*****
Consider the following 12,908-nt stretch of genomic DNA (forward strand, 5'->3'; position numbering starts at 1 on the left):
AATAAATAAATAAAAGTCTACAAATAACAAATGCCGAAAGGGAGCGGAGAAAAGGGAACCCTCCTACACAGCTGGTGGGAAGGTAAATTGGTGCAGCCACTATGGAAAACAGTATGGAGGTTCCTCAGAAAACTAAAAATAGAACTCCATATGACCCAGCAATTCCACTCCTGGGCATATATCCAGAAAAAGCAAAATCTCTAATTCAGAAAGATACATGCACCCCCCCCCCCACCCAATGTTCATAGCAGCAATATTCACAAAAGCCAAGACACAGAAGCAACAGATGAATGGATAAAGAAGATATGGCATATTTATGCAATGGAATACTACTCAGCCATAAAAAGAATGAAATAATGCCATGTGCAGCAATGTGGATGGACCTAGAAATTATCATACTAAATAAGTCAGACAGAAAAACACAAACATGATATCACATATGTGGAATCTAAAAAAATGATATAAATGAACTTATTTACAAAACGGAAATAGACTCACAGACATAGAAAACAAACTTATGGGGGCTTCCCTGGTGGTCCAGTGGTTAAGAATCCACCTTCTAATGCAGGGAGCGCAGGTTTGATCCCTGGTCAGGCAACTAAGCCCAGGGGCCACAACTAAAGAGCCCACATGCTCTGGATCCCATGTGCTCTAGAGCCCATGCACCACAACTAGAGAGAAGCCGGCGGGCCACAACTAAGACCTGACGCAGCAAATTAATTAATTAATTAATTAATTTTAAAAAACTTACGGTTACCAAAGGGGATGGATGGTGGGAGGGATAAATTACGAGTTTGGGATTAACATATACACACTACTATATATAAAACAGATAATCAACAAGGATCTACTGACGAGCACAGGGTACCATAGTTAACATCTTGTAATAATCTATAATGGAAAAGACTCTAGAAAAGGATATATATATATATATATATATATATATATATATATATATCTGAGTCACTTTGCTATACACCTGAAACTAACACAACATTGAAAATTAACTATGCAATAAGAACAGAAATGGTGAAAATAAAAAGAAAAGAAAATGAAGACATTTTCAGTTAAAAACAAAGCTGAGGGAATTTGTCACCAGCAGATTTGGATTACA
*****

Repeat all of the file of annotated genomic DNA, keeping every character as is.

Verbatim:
Consider the following 12,908-nt stretch of genomic DNA (forward strand, 5'->3'; position numbering starts at 1 on the left):
AATAAATAAATAAAAGTCTACAAATAACAAATGCCGAAAGGGAGCGGAGAAAAGGGAACCCTCCTACACAGCTGGTGGGAAGGTAAATTGGTGCAGCCACTATGGAAAACAGTATGGAGGTTCCTCAGAAAACTAAAAATAGAACTCCATATGACCCAGCAATTCCACTCCTGGGCATATATCCAGAAAAAGCAAAATCTCTAATTCAGAAAGATACATGCACCCCCCCCCCCACCCAATGTTCATAGCAGCAATATTCACAAAAGCCAAGACACAGAAGCAACAGATGAATGGATAAAGAAGATATGGCATATTTATGCAATGGAATACTACTCAGCCATAAAAAGAATGAAATAATGCCATGTGCAGCAATGTGGATGGACCTAGAAATTATCATACTAAATAAGTCAGACAGAAAAACACAAACATGATATCACATATGTGGAATCTAAAAAAATGATATAAATGAACTTATTTACAAAACGGAAATAGACTCACAGACATAGAAAACAAACTTATGGGGGCTTCCCTGGTGGTCCAGTGGTTAAGAATCCACCTTCTAATGCAGGGAGCGCAGGTTTGATCCCTGGTCAGGCAACTAAGCCCAGGGGCCACAACTAAAGAGCCCACATGCTCTGGATCCCATGTGCTCTAGAGCCCATGCACCACAACTAGAGAGAAGCCGGCGGGCCACAACTAAGACCTGACGCAGCAAATTAATTAATTAATTAATTAATTTTAAAAAACTTACGGTTACCAAAGGGGATGGATGGTGGGAGGGATAAATTACGAGTTTGGGATTAACATATACACACTACTATATATAAAACAGATAATCAACAAGGATCTACTGACGAGCACAGGGTACCATAGTTAACATCTTGTAATAATCTATAATGGAAAAGACTCTAGAAAAGGATATATATATATATATATATATATATATATATATATATATCTGAGTCACTTTGCTATACACCTGAAACTAACACAACATTGAAAATTAACTATGCAATAAGAACAGAAATGGTGAAAATAAAAAGAAAAGAAAATGAAGACATTTTCAGTTAAAAACAAAGCTGAGGGAATTTGTCACCAGCAGATTTGGATTACA